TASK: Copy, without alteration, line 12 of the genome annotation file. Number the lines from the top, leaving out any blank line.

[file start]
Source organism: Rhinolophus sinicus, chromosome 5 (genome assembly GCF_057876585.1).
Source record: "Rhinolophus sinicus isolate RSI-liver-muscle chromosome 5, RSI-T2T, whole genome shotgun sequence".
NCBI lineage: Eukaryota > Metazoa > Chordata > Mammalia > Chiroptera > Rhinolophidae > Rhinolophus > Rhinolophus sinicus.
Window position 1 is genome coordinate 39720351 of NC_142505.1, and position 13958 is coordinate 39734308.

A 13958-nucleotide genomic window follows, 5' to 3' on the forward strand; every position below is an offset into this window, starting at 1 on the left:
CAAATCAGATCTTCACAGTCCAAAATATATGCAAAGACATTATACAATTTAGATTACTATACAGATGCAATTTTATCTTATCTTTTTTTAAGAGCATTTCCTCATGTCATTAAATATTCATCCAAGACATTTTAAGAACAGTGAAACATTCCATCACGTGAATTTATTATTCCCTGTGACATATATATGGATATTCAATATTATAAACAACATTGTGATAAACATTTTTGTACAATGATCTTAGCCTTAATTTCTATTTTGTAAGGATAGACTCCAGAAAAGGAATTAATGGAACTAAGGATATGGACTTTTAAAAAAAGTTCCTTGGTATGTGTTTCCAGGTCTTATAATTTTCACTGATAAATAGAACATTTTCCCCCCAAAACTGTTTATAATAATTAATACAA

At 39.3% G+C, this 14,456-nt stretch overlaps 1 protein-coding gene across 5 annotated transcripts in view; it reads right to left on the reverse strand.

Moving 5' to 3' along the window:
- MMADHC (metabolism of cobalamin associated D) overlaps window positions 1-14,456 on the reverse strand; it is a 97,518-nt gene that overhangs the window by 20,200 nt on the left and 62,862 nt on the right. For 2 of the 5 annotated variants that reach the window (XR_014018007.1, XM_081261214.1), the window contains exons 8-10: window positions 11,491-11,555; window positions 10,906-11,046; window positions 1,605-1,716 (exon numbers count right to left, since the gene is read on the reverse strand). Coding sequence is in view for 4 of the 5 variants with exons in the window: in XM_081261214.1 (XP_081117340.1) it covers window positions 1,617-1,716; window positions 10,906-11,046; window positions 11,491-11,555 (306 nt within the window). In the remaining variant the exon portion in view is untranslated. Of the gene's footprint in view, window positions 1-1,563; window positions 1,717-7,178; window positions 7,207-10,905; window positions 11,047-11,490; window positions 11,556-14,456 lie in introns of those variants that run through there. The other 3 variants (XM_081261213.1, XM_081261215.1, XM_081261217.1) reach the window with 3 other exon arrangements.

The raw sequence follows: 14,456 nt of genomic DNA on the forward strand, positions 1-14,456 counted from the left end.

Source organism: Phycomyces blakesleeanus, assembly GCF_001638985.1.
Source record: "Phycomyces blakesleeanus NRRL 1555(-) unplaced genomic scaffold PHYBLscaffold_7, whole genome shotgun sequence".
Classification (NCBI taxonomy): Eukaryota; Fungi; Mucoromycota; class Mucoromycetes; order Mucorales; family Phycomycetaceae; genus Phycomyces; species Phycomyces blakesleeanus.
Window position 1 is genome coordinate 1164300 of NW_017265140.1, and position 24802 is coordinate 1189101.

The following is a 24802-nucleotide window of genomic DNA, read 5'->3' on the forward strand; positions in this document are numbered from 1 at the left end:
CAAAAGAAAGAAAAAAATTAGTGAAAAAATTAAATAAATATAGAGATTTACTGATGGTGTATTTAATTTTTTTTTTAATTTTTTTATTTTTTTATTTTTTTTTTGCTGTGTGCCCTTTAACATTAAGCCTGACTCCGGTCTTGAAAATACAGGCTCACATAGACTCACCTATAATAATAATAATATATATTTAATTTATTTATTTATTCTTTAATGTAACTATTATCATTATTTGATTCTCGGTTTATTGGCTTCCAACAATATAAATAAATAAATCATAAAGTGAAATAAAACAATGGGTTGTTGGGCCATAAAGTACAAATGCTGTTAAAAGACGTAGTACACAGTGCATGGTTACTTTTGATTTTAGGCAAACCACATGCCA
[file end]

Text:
Source record: "Phycomyces blakesleeanus NRRL 1555(-) unplaced genomic scaffold PHYBLscaffold_7, whole genome shotgun sequence".